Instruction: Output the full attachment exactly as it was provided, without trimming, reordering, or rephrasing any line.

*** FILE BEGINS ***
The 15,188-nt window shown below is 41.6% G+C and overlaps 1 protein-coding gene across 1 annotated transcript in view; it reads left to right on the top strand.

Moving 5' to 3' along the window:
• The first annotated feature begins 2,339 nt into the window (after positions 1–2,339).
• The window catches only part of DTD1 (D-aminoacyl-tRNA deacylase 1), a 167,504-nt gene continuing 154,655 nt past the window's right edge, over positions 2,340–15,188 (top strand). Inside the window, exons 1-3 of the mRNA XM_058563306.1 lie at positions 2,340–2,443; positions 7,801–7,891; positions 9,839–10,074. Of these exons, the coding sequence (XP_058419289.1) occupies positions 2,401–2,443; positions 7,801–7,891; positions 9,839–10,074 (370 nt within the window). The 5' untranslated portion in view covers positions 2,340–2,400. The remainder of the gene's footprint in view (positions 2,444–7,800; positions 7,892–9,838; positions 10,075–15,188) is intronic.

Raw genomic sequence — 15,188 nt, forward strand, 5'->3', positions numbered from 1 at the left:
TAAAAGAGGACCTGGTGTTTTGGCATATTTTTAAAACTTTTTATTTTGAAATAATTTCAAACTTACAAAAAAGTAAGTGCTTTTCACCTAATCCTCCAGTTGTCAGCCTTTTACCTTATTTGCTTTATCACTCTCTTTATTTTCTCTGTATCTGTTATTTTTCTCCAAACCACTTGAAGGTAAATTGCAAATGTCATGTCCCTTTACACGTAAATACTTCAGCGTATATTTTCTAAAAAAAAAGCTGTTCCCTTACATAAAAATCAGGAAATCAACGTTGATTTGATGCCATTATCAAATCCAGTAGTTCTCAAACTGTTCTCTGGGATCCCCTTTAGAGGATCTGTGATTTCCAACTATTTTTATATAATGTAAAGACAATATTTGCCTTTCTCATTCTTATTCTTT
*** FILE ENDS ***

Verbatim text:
The 15,188-nt window shown below is 41.6% G+C and overlaps 1 protein-coding gene across 1 annotated transcript in view; it reads left to right on the top strand.

Moving 5' to 3' along the window:
• The first annotated feature begins 2,339 nt into the window (after positions 1–2,339).
• The window catches only part of DTD1 (D-aminoacyl-tRNA deacylase 1), a 167,504-nt gene continuing 154,655 nt past the window's right edge, over positions 2,340–15,188 (top strand). Inside the window, exons 1-3 of the mRNA XM_058563306.1 lie at positions 2,340–2,443; positions 7,801–7,891; positions 9,839–10,074. Of these exons, the coding sequence (XP_058419289.1) occupies positions 2,401–2,443; positions 7,801–7,891; positions 9,839–10,074 (370 nt within the window). The 5' untranslated portion in view covers positions 2,340–2,400. The remainder of the gene's footprint in view (positions 2,444–7,800; positions 7,892–9,838; positions 10,075–15,188) is intronic.

Raw genomic sequence — 15,188 nt, forward strand, 5'->3', positions numbered from 1 at the left:
TAAAAGAGGACCTGGTGTTTTGGCATATTTTTAAAACTTTTTATTTTGAAATAATTTCAAACTTACAAAAAAGTAAGTGCTTTTCACCTAATCCTCCAGTTGTCAGCCTTTTACCTTATTTGCTTTATCACTCTCTTTATTTTCTCTGTATCTGTTATTTTTCTCCAAACCACTTGAAGGTAAATTGCAAATGTCATGTCCCTTTACACGTAAATACTTCAGCGTATATTTTCTAAAAAAAAAGCTGTTCCCTTACATAAAAATCAGGAAATCAACGTTGATTTGATGCCATTATCAAATCCAGTAGTTCTCAAACTGTTCTCTGGGATCCCCTTTAGAGGATCTGTGATTTCCAACTATTTTTATATAATGTAAAGACAATATTTGCCTTTCTCATTCTTATTCTTT